by Angela Greiling Keane and Todd Shields, Bloomberg Businessweek
Two years probably wasn’t going to be enough time for railroads to install crash-avoidance technology on 23,000 locomotives and 60,000 miles of tracks, in the biggest rail-safety project in U.S. history.
Then they encountered the Choctaw Nation, Muscogee and Navajo.
In May, the railroads and their regulators learned 565 American Indian tribes had the right to review, one by one, whether 22,000 antennae required for the system to work might be built on sacred ground. That’s as many wireless tower applications as the U.S. Federal Communications Commission approves in two years.
“I’m just speechless,” said Grady Cothen, who retired in 2010 from the Federal Railroad Administration as the deputy associate administrator for safety standards. “I didn’t expect this issue to arise.”
The resulting backup may give railroads including Warren Buffett’s Burlington Northern Santa Fe another reason to miss the December 2015 deadline to finish a $13.2 billion project covering one-third of the U.S. rail network.
Railroads had asked Congress for a three-year extension to install the wireless system known as positive train control, citing the cost and time to develop, buy and manufacture software and hardware. Now they say they’ve fallen further behind, after spending $3 billion.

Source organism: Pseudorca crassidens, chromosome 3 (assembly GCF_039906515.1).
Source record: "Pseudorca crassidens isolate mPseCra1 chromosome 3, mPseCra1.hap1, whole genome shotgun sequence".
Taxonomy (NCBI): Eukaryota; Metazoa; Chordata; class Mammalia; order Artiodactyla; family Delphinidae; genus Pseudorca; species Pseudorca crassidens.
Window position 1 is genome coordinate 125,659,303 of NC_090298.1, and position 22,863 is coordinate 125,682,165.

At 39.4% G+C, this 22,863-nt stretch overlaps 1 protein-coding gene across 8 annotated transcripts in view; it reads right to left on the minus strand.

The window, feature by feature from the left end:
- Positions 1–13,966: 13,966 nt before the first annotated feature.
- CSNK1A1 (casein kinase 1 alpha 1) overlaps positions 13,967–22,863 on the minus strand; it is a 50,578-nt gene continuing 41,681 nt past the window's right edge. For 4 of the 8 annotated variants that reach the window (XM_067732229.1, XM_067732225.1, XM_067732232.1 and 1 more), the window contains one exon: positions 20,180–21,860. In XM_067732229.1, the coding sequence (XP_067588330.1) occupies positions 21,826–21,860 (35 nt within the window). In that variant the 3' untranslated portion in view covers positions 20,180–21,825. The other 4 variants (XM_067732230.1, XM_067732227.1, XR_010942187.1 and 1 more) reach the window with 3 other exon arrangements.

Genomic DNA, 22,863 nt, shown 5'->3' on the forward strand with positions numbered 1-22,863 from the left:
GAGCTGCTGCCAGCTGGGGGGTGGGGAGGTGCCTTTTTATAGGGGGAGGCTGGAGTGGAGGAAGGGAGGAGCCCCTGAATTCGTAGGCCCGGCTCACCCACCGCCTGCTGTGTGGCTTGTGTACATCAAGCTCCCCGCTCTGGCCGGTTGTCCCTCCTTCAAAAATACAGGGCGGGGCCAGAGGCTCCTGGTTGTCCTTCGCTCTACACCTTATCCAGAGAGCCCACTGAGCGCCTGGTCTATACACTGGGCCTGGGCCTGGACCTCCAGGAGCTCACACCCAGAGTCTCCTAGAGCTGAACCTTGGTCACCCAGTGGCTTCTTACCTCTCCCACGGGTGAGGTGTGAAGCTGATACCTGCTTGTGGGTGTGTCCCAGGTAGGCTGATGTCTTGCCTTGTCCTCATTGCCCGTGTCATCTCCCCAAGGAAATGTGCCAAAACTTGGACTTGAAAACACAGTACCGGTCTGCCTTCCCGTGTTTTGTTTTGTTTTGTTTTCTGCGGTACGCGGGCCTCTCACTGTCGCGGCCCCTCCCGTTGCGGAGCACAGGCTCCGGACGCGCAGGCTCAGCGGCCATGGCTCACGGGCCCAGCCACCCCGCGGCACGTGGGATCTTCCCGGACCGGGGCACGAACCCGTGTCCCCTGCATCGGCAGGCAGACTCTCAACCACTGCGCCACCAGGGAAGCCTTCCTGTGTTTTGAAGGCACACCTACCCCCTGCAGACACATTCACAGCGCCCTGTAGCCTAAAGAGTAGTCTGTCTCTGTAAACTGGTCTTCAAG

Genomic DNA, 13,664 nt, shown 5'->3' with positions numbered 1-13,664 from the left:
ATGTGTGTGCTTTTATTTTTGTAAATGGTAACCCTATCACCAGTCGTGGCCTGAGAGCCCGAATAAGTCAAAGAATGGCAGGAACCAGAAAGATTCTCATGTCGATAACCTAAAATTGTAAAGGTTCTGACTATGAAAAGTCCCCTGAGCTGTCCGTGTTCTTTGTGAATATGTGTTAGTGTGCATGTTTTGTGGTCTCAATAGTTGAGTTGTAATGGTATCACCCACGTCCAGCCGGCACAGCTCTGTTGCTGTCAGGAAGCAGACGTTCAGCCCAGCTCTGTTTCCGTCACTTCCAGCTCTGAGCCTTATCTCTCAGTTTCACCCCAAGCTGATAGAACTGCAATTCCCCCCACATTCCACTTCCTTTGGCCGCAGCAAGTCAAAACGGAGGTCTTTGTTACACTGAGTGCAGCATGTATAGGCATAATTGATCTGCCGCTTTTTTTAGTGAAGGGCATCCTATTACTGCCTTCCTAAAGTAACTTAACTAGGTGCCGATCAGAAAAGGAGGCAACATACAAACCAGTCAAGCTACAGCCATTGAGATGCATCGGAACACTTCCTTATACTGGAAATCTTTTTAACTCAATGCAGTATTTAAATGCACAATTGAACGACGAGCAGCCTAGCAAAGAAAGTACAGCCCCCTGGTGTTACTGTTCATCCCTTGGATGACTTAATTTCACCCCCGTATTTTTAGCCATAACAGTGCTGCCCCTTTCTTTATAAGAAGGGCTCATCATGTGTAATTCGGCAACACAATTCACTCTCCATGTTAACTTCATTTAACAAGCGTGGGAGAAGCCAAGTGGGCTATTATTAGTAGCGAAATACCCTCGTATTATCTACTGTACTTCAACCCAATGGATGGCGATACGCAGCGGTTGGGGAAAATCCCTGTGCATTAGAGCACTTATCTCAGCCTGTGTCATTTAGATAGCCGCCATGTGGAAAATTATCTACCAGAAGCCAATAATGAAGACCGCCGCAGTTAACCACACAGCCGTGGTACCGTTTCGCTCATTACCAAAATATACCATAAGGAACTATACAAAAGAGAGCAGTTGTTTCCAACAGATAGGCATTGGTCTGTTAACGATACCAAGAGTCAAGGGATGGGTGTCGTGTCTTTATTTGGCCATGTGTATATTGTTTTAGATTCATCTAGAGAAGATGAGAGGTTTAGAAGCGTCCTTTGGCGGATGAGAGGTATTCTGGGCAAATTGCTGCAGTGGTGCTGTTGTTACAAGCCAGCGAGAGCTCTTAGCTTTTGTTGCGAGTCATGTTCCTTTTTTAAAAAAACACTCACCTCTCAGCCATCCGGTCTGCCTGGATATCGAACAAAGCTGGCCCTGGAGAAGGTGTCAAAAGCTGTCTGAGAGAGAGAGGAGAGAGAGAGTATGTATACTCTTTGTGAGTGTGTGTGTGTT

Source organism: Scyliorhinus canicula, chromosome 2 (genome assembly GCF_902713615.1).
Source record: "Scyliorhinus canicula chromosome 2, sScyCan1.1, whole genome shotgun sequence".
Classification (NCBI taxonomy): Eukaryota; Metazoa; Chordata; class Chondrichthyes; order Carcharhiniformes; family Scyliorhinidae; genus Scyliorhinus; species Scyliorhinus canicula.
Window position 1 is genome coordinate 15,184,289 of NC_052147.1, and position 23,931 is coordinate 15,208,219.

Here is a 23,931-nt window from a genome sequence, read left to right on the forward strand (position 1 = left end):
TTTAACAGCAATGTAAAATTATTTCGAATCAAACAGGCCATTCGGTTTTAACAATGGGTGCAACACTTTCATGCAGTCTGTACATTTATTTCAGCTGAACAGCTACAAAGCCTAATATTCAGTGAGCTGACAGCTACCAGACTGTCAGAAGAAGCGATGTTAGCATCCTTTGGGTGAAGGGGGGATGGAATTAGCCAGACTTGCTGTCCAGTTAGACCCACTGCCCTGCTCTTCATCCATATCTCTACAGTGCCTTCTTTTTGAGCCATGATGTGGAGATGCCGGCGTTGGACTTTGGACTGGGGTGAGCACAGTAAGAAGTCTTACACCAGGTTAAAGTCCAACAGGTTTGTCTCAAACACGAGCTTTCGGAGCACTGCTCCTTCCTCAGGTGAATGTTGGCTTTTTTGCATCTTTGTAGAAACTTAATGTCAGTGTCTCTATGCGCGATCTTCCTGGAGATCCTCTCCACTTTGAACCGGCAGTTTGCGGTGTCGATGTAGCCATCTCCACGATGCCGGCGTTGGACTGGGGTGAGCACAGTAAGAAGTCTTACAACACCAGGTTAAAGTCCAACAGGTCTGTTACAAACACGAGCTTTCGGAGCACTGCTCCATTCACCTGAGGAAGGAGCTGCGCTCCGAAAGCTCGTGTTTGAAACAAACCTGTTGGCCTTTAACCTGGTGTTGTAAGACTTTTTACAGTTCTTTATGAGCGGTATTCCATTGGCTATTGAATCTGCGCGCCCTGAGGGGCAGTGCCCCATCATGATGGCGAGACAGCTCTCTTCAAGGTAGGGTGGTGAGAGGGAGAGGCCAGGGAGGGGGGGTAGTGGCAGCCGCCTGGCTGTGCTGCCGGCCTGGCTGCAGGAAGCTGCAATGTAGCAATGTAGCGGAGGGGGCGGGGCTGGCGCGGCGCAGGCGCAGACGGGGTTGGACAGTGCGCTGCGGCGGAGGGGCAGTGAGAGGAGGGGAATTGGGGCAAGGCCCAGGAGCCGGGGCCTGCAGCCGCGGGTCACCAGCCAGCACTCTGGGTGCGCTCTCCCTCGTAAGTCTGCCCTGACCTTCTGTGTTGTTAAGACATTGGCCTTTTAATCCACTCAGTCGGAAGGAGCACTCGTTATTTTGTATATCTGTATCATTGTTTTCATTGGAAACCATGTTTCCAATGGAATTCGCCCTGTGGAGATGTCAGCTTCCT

“Since May, when this issue brought all the antenna installations to a halt, there haven’t been any antennas installed in anyone’s network,” Steve Forsberg, a Burlington Northern spokesman, said in an interview. “That is jeopardizing the deadline for all the railroads, including ours.”
Railroads started applying to the FCC this year for permits to build towers for wireless antennae. That’s when they learned each one has to be reviewed by tribes claiming oversight anywhere ancestors may have lived and died, even though 97 percent of the proposed towers are in railroad rights of ways.
“I was stunned because I knew that we had been doing construction projects, putting in new terminals, new communications equipment, new tracks, new yards for over 150 years,” said Ed Hamberger, chief executive officer of the industry’s Washington-based trade group, the Association of American Railroads.
To Alan Downer, historic preservation officer for the Navajo Nation, the tribes’ interests don’t include making sure the railroads meet their deadlines.